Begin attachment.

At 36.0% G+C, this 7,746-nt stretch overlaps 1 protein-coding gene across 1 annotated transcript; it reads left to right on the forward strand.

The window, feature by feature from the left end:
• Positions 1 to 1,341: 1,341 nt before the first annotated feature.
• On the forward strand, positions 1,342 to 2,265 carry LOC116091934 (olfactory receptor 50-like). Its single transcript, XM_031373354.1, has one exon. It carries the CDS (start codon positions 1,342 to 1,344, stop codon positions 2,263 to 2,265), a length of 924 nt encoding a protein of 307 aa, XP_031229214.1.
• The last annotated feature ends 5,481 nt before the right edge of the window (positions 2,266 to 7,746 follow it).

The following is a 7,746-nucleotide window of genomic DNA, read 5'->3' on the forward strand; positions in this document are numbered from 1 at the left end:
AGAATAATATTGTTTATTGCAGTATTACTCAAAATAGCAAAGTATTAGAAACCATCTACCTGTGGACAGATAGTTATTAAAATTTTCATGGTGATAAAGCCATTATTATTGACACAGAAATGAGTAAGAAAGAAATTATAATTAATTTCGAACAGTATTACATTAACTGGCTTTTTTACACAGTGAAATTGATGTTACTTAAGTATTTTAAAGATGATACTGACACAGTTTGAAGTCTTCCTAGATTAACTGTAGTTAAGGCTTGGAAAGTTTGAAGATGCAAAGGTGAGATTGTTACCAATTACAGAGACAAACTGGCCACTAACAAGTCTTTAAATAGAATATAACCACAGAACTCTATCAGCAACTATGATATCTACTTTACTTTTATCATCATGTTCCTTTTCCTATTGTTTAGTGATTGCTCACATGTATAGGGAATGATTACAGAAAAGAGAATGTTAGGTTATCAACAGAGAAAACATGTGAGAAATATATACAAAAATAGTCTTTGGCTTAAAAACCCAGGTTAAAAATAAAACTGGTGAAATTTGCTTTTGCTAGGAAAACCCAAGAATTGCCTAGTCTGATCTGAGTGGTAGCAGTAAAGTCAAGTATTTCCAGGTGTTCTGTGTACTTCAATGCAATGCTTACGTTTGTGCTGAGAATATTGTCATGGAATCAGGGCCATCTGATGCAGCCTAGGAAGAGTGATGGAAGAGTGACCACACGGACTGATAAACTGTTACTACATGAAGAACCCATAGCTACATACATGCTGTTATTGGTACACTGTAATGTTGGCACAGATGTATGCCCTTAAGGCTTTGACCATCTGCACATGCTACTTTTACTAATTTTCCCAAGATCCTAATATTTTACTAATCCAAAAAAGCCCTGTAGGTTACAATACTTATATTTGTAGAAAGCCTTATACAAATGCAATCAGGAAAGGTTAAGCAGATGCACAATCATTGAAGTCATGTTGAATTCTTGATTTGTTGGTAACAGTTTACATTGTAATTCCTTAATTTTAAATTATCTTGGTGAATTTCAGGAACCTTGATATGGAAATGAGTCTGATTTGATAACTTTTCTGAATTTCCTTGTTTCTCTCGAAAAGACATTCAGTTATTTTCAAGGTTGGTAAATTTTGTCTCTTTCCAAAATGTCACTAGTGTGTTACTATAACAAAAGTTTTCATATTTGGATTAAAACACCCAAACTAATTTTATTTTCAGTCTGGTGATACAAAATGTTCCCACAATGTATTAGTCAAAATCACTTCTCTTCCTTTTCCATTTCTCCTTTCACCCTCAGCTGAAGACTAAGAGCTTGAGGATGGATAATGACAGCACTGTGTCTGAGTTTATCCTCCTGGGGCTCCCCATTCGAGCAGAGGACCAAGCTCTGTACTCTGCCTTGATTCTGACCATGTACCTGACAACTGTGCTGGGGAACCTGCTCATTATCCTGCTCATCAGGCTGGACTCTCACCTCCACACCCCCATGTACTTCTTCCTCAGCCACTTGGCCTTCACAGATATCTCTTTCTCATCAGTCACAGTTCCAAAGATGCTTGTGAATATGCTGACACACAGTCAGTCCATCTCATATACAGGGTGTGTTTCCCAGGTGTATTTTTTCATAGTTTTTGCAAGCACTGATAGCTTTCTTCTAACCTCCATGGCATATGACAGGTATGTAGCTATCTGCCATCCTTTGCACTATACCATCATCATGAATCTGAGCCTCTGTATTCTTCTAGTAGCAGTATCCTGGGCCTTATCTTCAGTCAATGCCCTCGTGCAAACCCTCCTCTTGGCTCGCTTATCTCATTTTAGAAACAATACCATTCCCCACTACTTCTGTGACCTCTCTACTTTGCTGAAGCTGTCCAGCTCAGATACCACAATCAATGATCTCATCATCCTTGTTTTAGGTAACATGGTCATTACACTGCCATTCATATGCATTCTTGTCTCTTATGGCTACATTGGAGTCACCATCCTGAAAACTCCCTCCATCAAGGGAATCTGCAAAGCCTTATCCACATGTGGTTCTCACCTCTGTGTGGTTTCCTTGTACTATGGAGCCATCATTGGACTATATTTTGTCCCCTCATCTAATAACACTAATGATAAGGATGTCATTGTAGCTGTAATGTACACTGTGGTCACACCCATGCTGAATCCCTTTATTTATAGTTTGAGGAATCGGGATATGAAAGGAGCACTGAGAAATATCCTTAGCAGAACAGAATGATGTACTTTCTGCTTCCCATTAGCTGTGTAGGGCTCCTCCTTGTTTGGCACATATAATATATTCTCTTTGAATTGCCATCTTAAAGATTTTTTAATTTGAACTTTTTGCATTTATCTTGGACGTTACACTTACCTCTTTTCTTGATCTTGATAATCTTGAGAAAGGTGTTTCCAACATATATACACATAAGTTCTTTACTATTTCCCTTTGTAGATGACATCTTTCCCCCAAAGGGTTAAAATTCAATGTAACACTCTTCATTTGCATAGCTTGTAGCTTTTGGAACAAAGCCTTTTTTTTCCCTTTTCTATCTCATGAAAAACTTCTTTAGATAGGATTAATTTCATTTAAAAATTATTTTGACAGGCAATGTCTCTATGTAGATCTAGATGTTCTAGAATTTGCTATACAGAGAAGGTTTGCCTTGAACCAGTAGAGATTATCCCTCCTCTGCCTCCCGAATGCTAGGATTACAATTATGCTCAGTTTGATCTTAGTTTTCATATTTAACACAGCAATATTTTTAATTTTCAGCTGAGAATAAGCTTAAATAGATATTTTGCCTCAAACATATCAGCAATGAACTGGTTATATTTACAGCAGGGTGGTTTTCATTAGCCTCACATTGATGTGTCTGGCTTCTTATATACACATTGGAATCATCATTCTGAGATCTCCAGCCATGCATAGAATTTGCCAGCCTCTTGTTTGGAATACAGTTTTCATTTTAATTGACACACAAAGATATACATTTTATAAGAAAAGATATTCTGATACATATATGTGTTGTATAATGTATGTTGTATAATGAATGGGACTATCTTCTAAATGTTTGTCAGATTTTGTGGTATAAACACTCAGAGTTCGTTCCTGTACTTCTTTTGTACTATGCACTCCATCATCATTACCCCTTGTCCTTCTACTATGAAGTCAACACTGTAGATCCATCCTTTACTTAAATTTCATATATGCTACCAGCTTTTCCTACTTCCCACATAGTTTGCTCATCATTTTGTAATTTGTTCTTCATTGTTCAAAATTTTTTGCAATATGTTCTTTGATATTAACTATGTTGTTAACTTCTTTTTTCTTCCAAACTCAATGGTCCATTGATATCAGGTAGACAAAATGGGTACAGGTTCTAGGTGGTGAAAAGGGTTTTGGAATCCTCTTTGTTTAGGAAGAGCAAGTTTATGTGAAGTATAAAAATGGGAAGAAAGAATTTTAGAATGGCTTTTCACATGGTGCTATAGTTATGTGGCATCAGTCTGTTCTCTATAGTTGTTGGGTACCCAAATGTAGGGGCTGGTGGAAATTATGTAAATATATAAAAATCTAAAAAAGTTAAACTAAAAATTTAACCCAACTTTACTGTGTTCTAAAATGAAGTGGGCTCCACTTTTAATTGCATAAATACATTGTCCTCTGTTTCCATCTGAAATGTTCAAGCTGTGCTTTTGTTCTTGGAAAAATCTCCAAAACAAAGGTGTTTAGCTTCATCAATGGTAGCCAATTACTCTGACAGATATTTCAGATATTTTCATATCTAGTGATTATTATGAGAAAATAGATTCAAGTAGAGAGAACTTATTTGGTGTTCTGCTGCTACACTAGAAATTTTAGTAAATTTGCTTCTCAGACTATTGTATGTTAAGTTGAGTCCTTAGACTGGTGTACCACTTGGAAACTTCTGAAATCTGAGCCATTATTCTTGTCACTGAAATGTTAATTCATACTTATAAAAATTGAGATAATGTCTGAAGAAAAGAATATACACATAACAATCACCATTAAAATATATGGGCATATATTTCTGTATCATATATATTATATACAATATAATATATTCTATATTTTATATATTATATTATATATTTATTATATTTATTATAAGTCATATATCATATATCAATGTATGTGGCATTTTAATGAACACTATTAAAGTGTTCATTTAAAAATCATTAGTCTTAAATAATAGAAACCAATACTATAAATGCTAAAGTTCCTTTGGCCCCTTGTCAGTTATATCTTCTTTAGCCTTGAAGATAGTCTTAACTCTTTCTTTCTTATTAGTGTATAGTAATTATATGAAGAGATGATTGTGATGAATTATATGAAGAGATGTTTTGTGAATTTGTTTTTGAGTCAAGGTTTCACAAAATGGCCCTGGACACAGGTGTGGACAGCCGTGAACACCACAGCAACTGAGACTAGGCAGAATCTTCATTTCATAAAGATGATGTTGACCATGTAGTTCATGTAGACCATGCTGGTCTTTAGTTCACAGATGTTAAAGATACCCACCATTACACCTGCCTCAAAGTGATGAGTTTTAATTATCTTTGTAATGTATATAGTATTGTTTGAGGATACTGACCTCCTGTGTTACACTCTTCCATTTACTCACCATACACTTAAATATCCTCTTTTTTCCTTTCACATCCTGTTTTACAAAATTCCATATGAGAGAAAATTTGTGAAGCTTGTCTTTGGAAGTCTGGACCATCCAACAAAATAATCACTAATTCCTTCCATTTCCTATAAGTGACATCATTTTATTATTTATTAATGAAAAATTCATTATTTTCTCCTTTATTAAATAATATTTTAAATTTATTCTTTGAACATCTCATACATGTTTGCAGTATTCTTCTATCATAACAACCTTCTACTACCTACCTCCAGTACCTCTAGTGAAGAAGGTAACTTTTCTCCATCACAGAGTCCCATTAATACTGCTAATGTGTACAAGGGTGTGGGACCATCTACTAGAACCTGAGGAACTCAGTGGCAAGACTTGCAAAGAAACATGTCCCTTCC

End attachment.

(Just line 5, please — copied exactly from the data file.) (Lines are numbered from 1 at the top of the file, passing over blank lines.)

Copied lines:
• The last annotated feature ends 5,481 nt before the right edge of the window (positions 2,266 to 7,746 follow it).